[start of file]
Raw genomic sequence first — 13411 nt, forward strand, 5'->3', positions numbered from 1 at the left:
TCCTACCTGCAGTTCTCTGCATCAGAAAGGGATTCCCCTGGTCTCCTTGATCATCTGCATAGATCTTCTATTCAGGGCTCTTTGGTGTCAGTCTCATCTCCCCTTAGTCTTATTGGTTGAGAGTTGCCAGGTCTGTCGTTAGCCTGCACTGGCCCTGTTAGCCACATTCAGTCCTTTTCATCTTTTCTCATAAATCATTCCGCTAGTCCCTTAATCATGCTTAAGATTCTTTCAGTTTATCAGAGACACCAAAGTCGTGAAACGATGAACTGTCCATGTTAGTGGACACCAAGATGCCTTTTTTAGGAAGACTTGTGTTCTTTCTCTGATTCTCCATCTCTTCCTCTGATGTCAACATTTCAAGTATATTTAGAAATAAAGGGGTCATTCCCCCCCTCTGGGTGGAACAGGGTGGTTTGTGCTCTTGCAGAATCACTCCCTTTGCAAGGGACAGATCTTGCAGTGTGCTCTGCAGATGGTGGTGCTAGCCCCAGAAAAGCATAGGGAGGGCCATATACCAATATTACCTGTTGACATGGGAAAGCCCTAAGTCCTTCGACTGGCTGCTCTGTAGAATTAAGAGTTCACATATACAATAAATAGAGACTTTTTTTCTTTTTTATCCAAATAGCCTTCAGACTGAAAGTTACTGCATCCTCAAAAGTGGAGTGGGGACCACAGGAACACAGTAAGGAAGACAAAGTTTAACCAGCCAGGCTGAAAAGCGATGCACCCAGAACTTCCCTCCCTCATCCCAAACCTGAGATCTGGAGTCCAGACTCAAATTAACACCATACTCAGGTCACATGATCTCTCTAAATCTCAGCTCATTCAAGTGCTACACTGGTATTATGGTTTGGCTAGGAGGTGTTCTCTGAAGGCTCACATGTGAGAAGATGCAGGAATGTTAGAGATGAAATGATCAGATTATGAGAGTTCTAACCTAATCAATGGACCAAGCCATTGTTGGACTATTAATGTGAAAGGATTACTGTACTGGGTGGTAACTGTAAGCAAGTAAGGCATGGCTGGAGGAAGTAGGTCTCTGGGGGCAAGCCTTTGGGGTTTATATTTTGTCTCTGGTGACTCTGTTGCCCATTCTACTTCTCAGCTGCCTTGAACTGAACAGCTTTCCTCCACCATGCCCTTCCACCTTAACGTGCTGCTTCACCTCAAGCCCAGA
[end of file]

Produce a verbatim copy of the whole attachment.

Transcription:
Raw genomic sequence first — 13411 nt, forward strand, 5'->3', positions numbered from 1 at the left:
TCCTACCTGCAGTTCTCTGCATCAGAAAGGGATTCCCCTGGTCTCCTTGATCATCTGCATAGATCTTCTATTCAGGGCTCTTTGGTGTCAGTCTCATCTCCCCTTAGTCTTATTGGTTGAGAGTTGCCAGGTCTGTCGTTAGCCTGCACTGGCCCTGTTAGCCACATTCAGTCCTTTTCATCTTTTCTCATAAATCATTCCGCTAGTCCCTTAATCATGCTTAAGATTCTTTCAGTTTATCAGAGACACCAAAGTCGTGAAACGATGAACTGTCCATGTTAGTGGACACCAAGATGCCTTTTTTAGGAAGACTTGTGTTCTTTCTCTGATTCTCCATCTCTTCCTCTGATGTCAACATTTCAAGTATATTTAGAAATAAAGGGGTCATTCCCCCCCTCTGGGTGGAACAGGGTGGTTTGTGCTCTTGCAGAATCACTCCCTTTGCAAGGGACAGATCTTGCAGTGTGCTCTGCAGATGGTGGTGCTAGCCCCAGAAAAGCATAGGGAGGGCCATATACCAATATTACCTGTTGACATGGGAAAGCCCTAAGTCCTTCGACTGGCTGCTCTGTAGAATTAAGAGTTCACATATACAATAAATAGAGACTTTTTTTCTTTTTTATCCAAATAGCCTTCAGACTGAAAGTTACTGCATCCTCAAAAGTGGAGTGGGGACCACAGGAACACAGTAAGGAAGACAAAGTTTAACCAGCCAGGCTGAAAAGCGATGCACCCAGAACTTCCCTCCCTCATCCCAAACCTGAGATCTGGAGTCCAGACTCAAATTAACACCATACTCAGGTCACATGATCTCTCTAAATCTCAGCTCATTCAAGTGCTACACTGGTATTATGGTTTGGCTAGGAGGTGTTCTCTGAAGGCTCACATGTGAGAAGATGCAGGAATGTTAGAGATGAAATGATCAGATTATGAGAGTTCTAACCTAATCAATGGACCAAGCCATTGTTGGACTATTAATGTGAAAGGATTACTGTACTGGGTGGTAACTGTAAGCAAGTAAGGCATGGCTGGAGGAAGTAGGTCTCTGGGGGCAAGCCTTTGGGGTTTATATTTTGTCTCTGGTGACTCTGTTGCCCATTCTACTTCTCAGCTGCCTTGAACTGAACAGCTTTCCTCCACCATGCCCTTCCACCTTAACGTGCTGCTTCACCTCAAGCCCAGA